Meats to please you at reborn LP's Quality Meats

Luke Powell has relaunched LP's as a smallgoods wholesaler first and foremost.
Luke Powell has relaunched LP's as a smallgoods wholesaler first and foremost. Photo: James Alcock

This, my friends, is where you want to sit out the apocalypse – on a long wooden share table inside a smallgoods factory and smokehouse, complete with its own Inoculation Room and functioning bar.

All essential services are covered, from the preserving of foodstuffs to the linking of sausages and the pouring of beer.

Supplies are assured for some time – the temperature-controlled glass-walled cabinets are festooned with hanging sausages and salami, and shelves carry pickled chillies and bottled hot sauces.

After closing LP's Quality Meats as a dining space, Luke Powell has been concentrating on the wholesale side of the business, as well as on Bella Brutta, his eat-in and takeaway Newtown pizzeria.

It has given him some time to rethink the business model, and relaunch LP's as a smallgoods wholesaler first and foremost, with a smaller, tighter luncheonette and deli open to the public at weekends.

"It feels like this is what it was always meant to be from the beginning," he tells me. "It just took five years to realise."

'There's nothing better than hanging out with a platter of salumi.'
'There's nothing better than hanging out with a platter of salumi.' Photo: James Alcock

The menu might be tight, but it runs to a broader remit than just being a taster for the smokehouse.

Merimbula oysters are opened to order, whole flounder is roasted in the Josper oven with cider and garlic, and the bitterness of cime di rape is tempered with double-shelled broad beans in a lovely wintry vegetable dish.

There's a hanger steak with escarole and anchovy, but for me, there's nothing better than hanging out with a platter of salumi ($25), and Organic Bread Bar's sourdough baguette and Pepe Saya butter ($4).

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There's a sweet freshness to the finely sliced mortadella, soft salami cotto and spice-flecked saucisson sec that reminds you you're sitting a few metres away from where they were made.

The stand-out dish has to be grilled beef tongue, ($18) with a perky salsa verde. Tongue can be grossly fatty, but the high fat content is held in check by brining, then smoking, then poaching.

The genius lies in the fact it is then sliced lengthwise, not crosswise, and slapped on the plancha until the edges crisp and the meat is soft as to be almost spreadable.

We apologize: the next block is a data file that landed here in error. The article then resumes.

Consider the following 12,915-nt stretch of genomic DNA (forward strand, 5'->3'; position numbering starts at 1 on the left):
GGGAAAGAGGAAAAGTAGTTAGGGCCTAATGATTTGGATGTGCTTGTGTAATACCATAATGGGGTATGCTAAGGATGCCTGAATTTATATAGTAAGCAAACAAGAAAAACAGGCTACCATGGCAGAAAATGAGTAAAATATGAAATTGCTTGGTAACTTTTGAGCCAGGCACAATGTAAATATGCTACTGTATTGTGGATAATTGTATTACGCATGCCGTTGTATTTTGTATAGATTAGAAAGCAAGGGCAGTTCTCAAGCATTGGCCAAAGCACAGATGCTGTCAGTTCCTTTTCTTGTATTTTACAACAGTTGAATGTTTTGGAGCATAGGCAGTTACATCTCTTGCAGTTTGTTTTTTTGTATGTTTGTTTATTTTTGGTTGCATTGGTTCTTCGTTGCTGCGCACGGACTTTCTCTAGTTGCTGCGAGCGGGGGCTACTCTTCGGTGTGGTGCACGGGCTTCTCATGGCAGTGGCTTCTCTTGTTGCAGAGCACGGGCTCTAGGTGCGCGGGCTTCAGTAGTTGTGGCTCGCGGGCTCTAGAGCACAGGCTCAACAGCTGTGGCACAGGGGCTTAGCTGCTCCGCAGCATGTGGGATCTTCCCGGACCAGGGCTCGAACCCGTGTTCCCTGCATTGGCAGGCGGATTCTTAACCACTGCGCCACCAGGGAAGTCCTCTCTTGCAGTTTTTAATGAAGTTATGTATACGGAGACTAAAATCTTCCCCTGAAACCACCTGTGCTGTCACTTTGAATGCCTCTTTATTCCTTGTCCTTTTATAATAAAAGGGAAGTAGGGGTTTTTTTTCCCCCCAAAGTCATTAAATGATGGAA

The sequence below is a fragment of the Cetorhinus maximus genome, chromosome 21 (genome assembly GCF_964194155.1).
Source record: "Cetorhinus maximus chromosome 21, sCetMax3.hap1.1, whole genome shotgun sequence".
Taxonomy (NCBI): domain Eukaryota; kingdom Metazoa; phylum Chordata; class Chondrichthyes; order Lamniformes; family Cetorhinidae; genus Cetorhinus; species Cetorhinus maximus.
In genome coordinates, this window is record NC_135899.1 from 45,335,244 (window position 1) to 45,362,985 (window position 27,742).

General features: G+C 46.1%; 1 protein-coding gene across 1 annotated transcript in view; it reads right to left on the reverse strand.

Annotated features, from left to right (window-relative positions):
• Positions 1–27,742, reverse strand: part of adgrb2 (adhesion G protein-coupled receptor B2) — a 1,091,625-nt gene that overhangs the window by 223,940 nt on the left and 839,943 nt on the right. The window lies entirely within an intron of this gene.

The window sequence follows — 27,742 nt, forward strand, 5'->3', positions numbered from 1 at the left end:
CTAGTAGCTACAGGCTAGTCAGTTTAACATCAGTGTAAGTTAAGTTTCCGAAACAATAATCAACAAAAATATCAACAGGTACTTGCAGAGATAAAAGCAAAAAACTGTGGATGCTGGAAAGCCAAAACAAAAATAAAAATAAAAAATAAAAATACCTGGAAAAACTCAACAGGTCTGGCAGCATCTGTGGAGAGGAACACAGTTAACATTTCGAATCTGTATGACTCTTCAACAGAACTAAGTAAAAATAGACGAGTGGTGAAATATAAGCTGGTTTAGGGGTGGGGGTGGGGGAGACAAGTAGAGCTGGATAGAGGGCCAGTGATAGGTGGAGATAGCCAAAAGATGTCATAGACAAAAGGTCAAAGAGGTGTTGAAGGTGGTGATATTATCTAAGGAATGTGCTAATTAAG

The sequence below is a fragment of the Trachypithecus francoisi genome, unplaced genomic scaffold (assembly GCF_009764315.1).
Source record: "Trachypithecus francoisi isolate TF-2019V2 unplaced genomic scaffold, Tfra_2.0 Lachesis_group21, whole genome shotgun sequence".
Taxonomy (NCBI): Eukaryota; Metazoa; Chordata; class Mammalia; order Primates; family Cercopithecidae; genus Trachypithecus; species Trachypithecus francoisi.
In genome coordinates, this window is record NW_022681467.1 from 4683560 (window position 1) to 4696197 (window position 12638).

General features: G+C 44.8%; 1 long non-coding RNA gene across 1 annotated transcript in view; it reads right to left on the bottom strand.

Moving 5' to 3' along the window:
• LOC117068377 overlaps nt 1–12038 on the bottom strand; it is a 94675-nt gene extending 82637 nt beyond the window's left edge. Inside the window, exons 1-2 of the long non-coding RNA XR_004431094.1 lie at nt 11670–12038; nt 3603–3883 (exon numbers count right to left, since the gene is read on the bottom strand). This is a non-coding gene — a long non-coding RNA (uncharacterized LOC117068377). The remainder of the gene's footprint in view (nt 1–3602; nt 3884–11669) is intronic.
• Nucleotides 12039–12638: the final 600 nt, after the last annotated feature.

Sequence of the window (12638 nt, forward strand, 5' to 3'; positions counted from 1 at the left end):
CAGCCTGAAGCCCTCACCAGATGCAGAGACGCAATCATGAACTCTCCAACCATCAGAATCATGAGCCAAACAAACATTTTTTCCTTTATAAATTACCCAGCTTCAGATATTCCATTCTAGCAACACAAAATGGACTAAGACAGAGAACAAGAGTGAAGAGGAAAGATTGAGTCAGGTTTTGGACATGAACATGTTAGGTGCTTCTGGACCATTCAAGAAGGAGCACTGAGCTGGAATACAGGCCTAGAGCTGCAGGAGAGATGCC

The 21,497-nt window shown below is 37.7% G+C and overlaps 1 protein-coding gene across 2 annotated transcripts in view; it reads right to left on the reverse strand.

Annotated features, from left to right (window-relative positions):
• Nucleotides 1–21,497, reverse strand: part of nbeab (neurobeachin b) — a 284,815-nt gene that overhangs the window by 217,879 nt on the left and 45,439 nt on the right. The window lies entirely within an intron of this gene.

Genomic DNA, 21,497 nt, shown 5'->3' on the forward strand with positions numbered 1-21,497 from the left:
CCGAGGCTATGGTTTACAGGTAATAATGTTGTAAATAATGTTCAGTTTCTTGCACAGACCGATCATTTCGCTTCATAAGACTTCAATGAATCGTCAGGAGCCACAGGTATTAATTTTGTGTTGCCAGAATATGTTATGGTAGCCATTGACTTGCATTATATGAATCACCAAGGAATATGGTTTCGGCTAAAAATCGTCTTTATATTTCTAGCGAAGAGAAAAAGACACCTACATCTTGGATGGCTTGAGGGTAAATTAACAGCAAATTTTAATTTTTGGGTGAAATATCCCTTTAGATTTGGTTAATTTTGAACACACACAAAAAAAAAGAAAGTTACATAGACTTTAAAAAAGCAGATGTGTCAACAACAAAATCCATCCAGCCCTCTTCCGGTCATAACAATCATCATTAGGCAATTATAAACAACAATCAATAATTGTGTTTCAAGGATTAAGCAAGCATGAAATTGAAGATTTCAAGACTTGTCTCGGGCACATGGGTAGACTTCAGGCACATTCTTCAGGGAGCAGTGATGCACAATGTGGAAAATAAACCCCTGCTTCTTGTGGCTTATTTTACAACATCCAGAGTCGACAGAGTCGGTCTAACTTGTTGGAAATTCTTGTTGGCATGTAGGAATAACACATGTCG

Grilled beef tongue with a perky salsa verde.
Grilled beef tongue with a perky salsa verde. Photo: James Alcock

In its own way, an elegant fillet of salted Murray cod ($38) is just as compelling; salted for a week, brined for two days, and finished in the Josper charcoal oven until the skin is crisp and the flesh flakes away in snowy white lobes.

The no-faff accompaniment is simply a mess of rich, fruity bullhorn peppers, blistered in the Josper and tossed with onions, olive oil and sherry vinegar.

It's a weekend, and lunch, so a crisp 2019 Jumpin Juice riesling ($16/$75) from Gippsland winemakers Patrick Sullivan and Xavier Goodridge is a good call.

Broad beans and cime di rape and smoked pork jowl.
Broad beans and cime di rape and smoked pork jowl. Photo: James Alcock

For the tongue, there's a bright, upbeat gamay, the 2018 Domaine Clusel-Roch Coteaux du Lyonnais Traboules ($17/$80) that hails not from Beaujolais, but from the northern edge of the Rhone.

Dessert being another essential service these days, I suggest the almond cake ($16), crusty with polenta and served with soft, sweet chunks of quince that took a good 12 hours of slow cooking to achieve their deeply burgundy colour.

Small groups of three and four socially distance at the long tables, and couples line the high bar, with on-the-ball service from restaurant manager Katie Houghton.

Salted Murray cod with bullhorn peppers.
Salted Murray cod with bullhorn peppers. Photo: James Alcock

With more factory and kitchen than dining space, the experience is reminiscent of a winery cellar door, in that you can cruise in for a simple-but-pitch-perfect weekend lunch, sample goods made on the premises, then stock up for the apocalypse, taking home some cold-smoked Petuna ocean trout, chilli sauce, and a couple of packs of LP's pig's head sausages.

It's a good sign – and we need all the good signs we can find – that our smartest operators are using the lockdown to rethink and remobilise, not just re-open. Because just re-opening may not be enough anymore.

The low-down

LP's Quality Meats

Almond cake with poached quince and creme fraiche.
Almond cake with poached quince and creme fraiche. Photo: James Alcock

Address: Shop 1, 12-16 Chippen Street, Chippendale, 02 8399 0929

Open: Sat-Sun 11.30am-4.30pm; deli Sat-Sun 10am-6pm

Takeaway: Charcuterie, sausages and smallgoods available from the deli.

Dining window: Three sittings (1 hour 45 minutes).

Protocols: Tracking details taken; cutlery brought separately; hand sanitiser.

Vegetarian: One dish – grilled onions with green garlic and mustard greens.

Drinks: Grifter beers, brunchy cocktails (Smoked Manhattan, Bloody Mary with smoked hot sauce) plus an 18-strong global-roaming, mainly natural wine list.

Cost: About $125 for two, plus drinks.

Score: Scoring is paused while the industry gets back on its feet.